The Scots give a whole new meaning to the English language. There are even websites that give translations, the expressions are quite hilarious. (The websites are for the “eijets that dinnae ken what we’re sayin”.)
It’s been a long, cold, dark, winter in New England – more so than usual. Folks in the northeast, especially those who haven’t had a chance to get away to warm climates this winter, are very “over” winter. For myself, having been chained to my desk since November the only thing that will get me out of my funk is planning a summer vacation. This year I find myself drawn to Scotland.
I’ve been dreaming of highland mists over the mountains, cool clear rivers, endless green valleys, castles, lochs, sunsets and miles of winding roads – sigh. These little pictures started to form a couple of years ago while I was watching a funny little BBC series called Monarch of the Glen (2000-2005) on Netflix. The series is set in modern day Scotland and is about a young man who reluctantly takes over responsibility of his family’s highland estate when his father is no longer willing or able to do so. The characters are funny and eccentric and I enjoyed watching it, but the scenery drew me in and kept me.
One of the benefits of an interminable winter is time to read. While thinking about Scotland I started reading the Outlander series by Diana Gabaldon. Although her books are fiction I was intrigued by the history, and insight into the everyday lives of the highlanders back in the 1700s. The books start with what leads up to the Jacobite battle against the British at Culloden , the consequences of the defeat, and the end the clan system in Scotland. I read all 8 books this winter getting to know the characters as they moved from the highlands of Scotland, to 18th century Edinburgh, Paris, then to the Americas and the revolutionary war. The author mixes history into the story of the fictional Fraser and Mackenzie families and the reader begins to understand more about how life might have been during that time in Scottish and American history. I’m leaving out the little twist that make the books really interesting. The characters not only move geographically throughout the series, but also in time. The characters use modern day standing stones (megaliths) to move back and forth in time from the 20th century to the 18th century. It makes for a very interesting story.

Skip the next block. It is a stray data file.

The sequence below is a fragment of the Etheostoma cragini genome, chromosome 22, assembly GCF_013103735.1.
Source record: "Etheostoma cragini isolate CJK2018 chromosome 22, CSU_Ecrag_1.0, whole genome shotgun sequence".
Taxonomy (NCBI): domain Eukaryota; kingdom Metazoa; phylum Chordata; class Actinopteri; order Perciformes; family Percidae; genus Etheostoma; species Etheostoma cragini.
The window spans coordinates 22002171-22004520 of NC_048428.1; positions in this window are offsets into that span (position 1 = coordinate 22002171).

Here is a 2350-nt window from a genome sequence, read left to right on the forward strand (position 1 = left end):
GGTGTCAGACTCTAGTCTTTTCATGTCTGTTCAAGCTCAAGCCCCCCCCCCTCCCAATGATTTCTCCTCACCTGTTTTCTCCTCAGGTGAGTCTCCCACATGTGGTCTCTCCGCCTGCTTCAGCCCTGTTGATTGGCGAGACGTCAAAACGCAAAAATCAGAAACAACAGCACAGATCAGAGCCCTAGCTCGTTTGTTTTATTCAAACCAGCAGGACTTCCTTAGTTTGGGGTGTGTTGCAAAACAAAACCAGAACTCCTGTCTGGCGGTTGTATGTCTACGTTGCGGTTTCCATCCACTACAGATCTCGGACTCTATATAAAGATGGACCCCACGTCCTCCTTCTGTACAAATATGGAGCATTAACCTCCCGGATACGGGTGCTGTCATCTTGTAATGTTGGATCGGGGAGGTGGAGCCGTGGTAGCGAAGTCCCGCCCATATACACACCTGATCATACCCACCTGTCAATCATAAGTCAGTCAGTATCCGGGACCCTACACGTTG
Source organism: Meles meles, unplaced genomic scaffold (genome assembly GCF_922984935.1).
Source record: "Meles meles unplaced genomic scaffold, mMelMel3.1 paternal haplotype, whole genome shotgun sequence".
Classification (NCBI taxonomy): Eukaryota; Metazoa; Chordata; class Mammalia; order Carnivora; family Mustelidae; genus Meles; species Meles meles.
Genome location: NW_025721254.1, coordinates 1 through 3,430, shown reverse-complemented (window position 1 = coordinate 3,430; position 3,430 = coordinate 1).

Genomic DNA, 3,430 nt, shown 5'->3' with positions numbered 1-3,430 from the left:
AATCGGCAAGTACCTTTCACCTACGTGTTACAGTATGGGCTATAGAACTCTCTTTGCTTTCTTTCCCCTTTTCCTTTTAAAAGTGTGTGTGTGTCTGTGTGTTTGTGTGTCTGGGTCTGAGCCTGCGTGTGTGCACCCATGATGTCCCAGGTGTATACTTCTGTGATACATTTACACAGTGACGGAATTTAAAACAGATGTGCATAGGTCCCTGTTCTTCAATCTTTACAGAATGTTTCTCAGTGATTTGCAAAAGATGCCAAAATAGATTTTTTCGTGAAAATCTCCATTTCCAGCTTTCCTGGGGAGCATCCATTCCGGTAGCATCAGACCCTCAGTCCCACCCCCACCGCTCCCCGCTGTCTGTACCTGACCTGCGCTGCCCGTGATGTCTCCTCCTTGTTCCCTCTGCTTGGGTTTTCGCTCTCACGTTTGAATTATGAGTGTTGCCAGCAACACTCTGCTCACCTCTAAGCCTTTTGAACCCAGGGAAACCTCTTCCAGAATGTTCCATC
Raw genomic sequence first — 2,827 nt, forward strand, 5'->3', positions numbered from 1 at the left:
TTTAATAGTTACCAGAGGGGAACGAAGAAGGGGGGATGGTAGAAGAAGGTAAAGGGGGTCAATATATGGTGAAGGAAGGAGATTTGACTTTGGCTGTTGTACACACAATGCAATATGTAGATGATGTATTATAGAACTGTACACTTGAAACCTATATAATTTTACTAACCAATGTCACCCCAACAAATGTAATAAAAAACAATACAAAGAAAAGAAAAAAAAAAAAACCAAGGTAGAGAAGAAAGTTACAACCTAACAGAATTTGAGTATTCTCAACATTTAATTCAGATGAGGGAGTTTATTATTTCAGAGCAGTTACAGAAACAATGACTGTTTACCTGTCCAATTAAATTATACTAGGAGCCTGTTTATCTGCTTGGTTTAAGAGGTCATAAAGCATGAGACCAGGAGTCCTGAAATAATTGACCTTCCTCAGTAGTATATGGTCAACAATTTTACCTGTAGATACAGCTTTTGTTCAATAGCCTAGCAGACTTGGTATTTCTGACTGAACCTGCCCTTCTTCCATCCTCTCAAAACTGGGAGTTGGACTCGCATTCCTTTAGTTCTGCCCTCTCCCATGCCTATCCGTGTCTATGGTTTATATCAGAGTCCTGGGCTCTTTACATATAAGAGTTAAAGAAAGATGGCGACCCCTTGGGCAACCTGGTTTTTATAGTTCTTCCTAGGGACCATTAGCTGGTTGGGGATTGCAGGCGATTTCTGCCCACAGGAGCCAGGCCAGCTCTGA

My friend Gail is keen to go in July so we’re in research mode. We’ve decided on July 23 to August 2, summer in Scotland but not the high, high season of August when the country is quite full of tourists. We know we’ll start and end in Edinburgh, go to St Andrews, Inverness, and the Isle of Skye but we’re not sure what to see inbetween. We know we want a small automatic car, local inns and B&Bs rather than chain hotels, local roads rather than highways as much as possible, and pubs. The hard part is filling in the inbetweens and not missing something off the beaten path. That’s where, we hope, a website called Secret Scotland comes in. Apparently they have off the rack self drive road trip itineraries with themes like Highlands, Romantic, Whiskey, Scenic etc. They also have a customized option, you tell them what you want, how many days, if you want a leisurely trip or move to a different area every night type, what you especially want to see and do. With this information, and for a modest fee, they give you an itinerary including the drive directions and where to stay and what they recommend based on who we are and what we’re looking for. We’ve emailed them so now we’ll see what they come up with.